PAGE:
Louie did great, as always, and definately showed us that he is quite comfortable as a driving horse- pulling me along as if he's done it all his life.  So we got the all clear tonight to go ahead and hook and drive by ourselves.  We will have one final lesson next week, to re-visit the front of the barn where we had our accident, and for troubleshooting any issues we come across between now and then.  Our major struggles that I believe we may run into are cutting corners/not wanting to stay on path and keep a nice bend around corners, and anticipating- Louie is kindof a smarty pants and learns routines quickly, so we need to keep him on his toes all the time to prevent this. 

We also got some new equipment this week- a new whip with a drop lash, and a singletree for my cart.  Unfortunately the singletree did not come with all of the hardware necessary, so Steve took the yolk and caster and is going to get us fitted with some hardware to attach the singletree next week at our last lesson.  This will be nice as it will help to decrease the rubbing on Louie's shoulders around our turns as the singletree turns with the horse, allowing more movement of the harness between the shafts. 

Overall, I couldn't be more pleased with my little driving horse.  :)  The next (well, actually current) struggle is finding a saddle that fits us!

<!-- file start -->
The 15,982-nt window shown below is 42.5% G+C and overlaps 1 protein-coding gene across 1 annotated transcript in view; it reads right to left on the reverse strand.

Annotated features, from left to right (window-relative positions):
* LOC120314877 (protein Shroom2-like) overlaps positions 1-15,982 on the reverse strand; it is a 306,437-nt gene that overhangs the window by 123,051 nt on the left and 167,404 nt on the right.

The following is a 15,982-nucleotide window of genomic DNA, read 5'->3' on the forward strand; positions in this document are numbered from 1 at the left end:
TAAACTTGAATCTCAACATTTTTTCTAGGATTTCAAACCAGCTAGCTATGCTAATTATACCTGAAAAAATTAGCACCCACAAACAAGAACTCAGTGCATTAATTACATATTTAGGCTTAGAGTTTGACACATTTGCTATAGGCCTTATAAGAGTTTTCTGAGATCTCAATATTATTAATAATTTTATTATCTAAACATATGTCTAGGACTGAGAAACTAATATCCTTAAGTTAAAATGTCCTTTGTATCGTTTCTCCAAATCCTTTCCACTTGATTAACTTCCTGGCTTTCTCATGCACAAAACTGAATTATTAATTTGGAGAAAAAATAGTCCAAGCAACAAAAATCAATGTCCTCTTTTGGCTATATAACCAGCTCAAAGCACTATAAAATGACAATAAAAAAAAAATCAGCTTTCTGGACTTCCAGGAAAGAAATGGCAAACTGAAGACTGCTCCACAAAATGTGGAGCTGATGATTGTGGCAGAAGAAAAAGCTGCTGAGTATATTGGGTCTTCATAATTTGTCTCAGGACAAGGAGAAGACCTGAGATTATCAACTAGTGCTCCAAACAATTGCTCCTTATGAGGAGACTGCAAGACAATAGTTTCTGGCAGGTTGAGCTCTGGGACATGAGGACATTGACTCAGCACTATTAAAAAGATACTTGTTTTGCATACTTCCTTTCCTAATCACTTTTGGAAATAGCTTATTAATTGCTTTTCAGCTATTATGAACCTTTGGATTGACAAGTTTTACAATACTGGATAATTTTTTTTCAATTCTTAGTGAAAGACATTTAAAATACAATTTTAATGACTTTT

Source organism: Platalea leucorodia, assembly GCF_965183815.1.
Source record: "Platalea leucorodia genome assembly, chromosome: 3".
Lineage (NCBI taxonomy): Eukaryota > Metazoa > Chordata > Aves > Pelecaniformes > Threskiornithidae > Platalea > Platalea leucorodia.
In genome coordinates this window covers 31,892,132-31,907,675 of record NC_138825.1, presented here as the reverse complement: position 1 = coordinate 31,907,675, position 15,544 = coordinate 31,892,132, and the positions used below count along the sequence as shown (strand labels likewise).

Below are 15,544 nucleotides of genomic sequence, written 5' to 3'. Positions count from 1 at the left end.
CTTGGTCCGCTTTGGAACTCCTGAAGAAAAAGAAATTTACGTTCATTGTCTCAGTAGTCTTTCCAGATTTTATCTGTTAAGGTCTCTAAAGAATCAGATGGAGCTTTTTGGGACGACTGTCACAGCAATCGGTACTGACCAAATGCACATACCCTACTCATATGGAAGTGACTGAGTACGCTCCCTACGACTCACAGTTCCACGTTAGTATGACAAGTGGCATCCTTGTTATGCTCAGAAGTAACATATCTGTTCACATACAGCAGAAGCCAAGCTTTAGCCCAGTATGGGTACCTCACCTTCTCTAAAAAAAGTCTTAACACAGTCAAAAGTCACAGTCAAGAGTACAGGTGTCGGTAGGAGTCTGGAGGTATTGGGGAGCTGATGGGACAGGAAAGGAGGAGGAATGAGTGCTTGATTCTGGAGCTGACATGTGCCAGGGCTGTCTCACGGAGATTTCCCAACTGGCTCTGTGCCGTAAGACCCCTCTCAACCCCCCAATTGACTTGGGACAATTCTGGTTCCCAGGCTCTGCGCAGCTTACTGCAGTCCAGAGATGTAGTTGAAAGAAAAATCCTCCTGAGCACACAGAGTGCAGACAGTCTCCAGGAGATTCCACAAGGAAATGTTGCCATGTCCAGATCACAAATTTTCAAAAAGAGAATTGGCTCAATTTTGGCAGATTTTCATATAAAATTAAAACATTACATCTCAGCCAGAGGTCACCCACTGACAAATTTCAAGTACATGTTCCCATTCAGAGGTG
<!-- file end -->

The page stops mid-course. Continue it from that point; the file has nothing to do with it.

Monday, May 17, 2010

Photographic Evidence

I've been extremely busy, so I apologize for my absence from this blog.  But, we've been driving!  We've hooked to the cart 4 times as of today, and Louie is doing fabulously.  He had his "third time out" attitude on our second time hooking- he got bored with going around in circles and started getting a little bit fussy and anticipating/cutting corners, but we got him straightened out and put him to some new tasks. 

We haven't hooked without a ground person yet, but we will in time.  Louie is proving to be quite a capable and happy driving horse, though he still looks to me for reassurance from time to time.  We have done lots of walking, but have also worked a little bit on trotting, backing, and doing small-ish circles.  We are also working on standing patiently, and today we went back out to where we had our accident last summer, and drove up the driveway a couple of times.  Louie did great and proves to be a very safe and happy driving horse.  I am quite pleased to say that he is yet another horse who has made a recovery from a "wreck" and is driving without any slightest inkling of a problem.